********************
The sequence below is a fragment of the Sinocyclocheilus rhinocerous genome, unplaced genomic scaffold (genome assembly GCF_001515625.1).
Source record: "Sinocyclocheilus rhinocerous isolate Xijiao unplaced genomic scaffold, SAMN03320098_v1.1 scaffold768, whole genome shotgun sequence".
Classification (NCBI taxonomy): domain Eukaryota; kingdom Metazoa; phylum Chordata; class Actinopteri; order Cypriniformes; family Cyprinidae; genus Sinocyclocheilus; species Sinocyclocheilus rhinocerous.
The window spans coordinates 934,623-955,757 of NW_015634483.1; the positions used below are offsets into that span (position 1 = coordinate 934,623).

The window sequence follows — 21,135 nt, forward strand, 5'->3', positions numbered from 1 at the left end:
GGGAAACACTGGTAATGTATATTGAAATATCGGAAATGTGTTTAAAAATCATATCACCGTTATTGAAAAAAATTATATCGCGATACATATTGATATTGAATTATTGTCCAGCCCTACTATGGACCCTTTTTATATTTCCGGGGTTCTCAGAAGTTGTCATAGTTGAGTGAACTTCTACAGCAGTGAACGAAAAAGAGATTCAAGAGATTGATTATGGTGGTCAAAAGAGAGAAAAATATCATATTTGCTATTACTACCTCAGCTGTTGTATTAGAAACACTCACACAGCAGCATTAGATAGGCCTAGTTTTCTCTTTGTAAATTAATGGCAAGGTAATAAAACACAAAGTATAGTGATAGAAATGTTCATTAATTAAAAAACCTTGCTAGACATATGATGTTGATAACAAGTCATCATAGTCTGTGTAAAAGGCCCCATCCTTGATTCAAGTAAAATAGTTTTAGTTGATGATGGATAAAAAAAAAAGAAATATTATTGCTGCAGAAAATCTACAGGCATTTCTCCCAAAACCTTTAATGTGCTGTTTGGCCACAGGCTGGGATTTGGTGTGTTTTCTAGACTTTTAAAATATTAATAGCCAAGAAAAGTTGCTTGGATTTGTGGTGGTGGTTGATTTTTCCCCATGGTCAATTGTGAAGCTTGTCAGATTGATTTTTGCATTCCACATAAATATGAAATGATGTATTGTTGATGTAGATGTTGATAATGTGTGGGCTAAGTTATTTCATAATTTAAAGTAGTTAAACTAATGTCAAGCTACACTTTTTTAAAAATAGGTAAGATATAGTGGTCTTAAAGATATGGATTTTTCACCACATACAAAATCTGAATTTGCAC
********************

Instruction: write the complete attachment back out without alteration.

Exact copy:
The sequence below is a fragment of the Sinocyclocheilus rhinocerous genome, unplaced genomic scaffold (genome assembly GCF_001515625.1).
Source record: "Sinocyclocheilus rhinocerous isolate Xijiao unplaced genomic scaffold, SAMN03320098_v1.1 scaffold768, whole genome shotgun sequence".
Classification (NCBI taxonomy): domain Eukaryota; kingdom Metazoa; phylum Chordata; class Actinopteri; order Cypriniformes; family Cyprinidae; genus Sinocyclocheilus; species Sinocyclocheilus rhinocerous.
The window spans coordinates 934,623-955,757 of NW_015634483.1; the positions used below are offsets into that span (position 1 = coordinate 934,623).

The window sequence follows — 21,135 nt, forward strand, 5'->3', positions numbered from 1 at the left end:
GGGAAACACTGGTAATGTATATTGAAATATCGGAAATGTGTTTAAAAATCATATCACCGTTATTGAAAAAAATTATATCGCGATACATATTGATATTGAATTATTGTCCAGCCCTACTATGGACCCTTTTTATATTTCCGGGGTTCTCAGAAGTTGTCATAGTTGAGTGAACTTCTACAGCAGTGAACGAAAAAGAGATTCAAGAGATTGATTATGGTGGTCAAAAGAGAGAAAAATATCATATTTGCTATTACTACCTCAGCTGTTGTATTAGAAACACTCACACAGCAGCATTAGATAGGCCTAGTTTTCTCTTTGTAAATTAATGGCAAGGTAATAAAACACAAAGTATAGTGATAGAAATGTTCATTAATTAAAAAACCTTGCTAGACATATGATGTTGATAACAAGTCATCATAGTCTGTGTAAAAGGCCCCATCCTTGATTCAAGTAAAATAGTTTTAGTTGATGATGGATAAAAAAAAAAGAAATATTATTGCTGCAGAAAATCTACAGGCATTTCTCCCAAAACCTTTAATGTGCTGTTTGGCCACAGGCTGGGATTTGGTGTGTTTTCTAGACTTTTAAAATATTAATAGCCAAGAAAAGTTGCTTGGATTTGTGGTGGTGGTTGATTTTTCCCCATGGTCAATTGTGAAGCTTGTCAGATTGATTTTTGCATTCCACATAAATATGAAATGATGTATTGTTGATGTAGATGTTGATAATGTGTGGGCTAAGTTATTTCATAATTTAAAGTAGTTAAACTAATGTCAAGCTACACTTTTTTAAAAATAGGTAAGATATAGTGGTCTTAAAGATATGGATTTTTCACCACATACAAAATCTGAATTTGCAC